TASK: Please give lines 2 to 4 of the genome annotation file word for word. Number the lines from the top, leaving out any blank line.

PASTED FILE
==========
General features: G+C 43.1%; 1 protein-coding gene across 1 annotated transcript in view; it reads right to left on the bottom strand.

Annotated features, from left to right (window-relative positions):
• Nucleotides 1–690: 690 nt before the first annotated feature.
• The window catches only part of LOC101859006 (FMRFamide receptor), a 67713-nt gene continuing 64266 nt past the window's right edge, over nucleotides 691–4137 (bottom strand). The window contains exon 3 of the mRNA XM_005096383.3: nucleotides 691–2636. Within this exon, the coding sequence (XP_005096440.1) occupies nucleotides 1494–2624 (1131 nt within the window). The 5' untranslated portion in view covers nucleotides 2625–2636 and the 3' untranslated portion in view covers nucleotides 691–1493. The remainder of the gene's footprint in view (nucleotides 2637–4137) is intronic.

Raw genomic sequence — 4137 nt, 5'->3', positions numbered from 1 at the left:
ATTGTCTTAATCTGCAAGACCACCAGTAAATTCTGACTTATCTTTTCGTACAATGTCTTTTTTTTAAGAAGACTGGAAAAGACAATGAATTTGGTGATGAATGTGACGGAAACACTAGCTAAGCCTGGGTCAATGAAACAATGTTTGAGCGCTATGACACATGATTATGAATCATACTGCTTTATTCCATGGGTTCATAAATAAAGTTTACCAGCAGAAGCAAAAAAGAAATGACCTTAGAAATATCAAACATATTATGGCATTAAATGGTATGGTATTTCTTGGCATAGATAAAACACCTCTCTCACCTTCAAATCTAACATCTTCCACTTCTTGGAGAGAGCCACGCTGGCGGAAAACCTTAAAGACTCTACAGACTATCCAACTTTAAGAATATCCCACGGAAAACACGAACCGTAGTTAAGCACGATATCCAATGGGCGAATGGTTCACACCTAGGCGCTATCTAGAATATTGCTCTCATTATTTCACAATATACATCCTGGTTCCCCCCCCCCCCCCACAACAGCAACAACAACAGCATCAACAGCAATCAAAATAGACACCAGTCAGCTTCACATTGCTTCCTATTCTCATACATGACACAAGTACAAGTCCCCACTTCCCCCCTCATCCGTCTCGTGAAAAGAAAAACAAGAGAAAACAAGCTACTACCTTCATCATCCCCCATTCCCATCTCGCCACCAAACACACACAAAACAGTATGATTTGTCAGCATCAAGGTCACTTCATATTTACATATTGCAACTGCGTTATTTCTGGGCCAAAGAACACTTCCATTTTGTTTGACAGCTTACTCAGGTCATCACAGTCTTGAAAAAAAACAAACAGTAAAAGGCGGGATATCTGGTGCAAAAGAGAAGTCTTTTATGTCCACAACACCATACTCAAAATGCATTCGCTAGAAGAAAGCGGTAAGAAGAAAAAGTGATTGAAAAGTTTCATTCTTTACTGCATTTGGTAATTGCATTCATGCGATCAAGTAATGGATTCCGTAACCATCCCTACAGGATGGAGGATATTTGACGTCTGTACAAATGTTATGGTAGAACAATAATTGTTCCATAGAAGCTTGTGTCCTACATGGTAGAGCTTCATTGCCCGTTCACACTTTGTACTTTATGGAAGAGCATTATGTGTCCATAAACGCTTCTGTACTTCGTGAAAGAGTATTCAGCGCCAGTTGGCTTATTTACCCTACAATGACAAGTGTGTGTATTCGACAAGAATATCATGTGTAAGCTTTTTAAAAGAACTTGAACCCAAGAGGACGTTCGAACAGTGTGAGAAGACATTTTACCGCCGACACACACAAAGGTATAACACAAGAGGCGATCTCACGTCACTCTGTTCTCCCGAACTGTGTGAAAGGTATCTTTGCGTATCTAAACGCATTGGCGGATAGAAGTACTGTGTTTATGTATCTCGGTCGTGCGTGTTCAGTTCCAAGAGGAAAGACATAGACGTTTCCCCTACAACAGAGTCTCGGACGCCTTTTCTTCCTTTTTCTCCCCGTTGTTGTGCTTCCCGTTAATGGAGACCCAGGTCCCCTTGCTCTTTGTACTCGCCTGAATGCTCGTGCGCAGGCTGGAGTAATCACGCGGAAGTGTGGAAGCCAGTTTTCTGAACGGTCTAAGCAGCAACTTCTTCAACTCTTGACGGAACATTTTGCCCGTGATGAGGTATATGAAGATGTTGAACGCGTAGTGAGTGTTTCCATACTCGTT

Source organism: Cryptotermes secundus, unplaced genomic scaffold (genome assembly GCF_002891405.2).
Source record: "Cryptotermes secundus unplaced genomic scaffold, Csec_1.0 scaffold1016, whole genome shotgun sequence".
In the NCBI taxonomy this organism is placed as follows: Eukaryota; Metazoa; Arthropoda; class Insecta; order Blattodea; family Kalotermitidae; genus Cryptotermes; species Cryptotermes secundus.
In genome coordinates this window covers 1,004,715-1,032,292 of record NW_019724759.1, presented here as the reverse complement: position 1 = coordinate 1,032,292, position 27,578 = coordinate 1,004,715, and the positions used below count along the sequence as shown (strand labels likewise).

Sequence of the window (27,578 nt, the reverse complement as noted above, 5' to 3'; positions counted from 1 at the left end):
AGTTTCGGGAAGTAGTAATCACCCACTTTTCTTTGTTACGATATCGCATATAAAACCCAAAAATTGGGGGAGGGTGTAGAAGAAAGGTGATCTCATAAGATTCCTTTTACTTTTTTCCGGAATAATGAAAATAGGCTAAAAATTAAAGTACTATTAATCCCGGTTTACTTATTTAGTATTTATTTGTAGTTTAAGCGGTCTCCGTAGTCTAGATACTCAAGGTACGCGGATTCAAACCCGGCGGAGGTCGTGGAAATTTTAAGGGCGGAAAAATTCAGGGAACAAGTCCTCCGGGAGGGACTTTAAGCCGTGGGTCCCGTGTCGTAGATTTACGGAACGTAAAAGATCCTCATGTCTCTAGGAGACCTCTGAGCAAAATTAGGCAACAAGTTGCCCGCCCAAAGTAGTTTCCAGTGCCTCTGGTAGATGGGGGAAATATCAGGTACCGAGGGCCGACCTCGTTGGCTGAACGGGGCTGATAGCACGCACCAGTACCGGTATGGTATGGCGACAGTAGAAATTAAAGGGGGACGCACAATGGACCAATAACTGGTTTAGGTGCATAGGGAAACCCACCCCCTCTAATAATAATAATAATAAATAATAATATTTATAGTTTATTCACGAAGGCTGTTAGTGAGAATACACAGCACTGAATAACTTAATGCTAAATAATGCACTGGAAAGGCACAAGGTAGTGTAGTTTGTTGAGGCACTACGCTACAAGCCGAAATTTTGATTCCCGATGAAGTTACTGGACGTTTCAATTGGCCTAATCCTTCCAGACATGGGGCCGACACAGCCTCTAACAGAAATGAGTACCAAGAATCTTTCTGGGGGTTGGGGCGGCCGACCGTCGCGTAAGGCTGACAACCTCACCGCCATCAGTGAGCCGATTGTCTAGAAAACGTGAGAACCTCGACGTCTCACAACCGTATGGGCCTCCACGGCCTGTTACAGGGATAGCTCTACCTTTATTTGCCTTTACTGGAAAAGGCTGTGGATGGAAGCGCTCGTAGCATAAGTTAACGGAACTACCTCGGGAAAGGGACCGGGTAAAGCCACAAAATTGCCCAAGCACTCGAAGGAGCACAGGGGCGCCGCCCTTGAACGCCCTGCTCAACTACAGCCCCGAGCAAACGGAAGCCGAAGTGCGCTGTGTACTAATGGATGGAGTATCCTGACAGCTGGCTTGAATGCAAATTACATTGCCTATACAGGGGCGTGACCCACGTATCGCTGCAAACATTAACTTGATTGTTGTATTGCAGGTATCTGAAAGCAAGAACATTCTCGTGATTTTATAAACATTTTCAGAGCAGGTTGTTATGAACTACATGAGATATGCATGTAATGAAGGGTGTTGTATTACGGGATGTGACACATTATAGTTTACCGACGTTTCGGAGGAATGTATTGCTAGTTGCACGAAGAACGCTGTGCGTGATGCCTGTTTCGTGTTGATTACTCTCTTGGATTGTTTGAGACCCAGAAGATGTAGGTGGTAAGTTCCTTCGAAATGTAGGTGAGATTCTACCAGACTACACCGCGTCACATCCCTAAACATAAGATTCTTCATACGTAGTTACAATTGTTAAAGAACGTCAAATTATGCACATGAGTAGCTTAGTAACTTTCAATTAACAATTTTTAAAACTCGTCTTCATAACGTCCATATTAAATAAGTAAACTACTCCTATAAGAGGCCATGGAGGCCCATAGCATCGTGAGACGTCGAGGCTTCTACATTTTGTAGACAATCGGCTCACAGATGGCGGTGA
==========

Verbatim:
Annotated features, from left to right (window-relative positions):
• Nucleotides 1–690: 690 nt before the first annotated feature.
• The window catches only part of LOC101859006 (FMRFamide receptor), a 67713-nt gene continuing 64266 nt past the window's right edge, over nucleotides 691–4137 (bottom strand). The window contains exon 3 of the mRNA XM_005096383.3: nucleotides 691–2636. Within this exon, the coding sequence (XP_005096440.1) occupies nucleotides 1494–2624 (1131 nt within the window). The 5' untranslated portion in view covers nucleotides 2625–2636 and the 3' untranslated portion in view covers nucleotides 691–1493. The remainder of the gene's footprint in view (nucleotides 2637–4137) is intronic.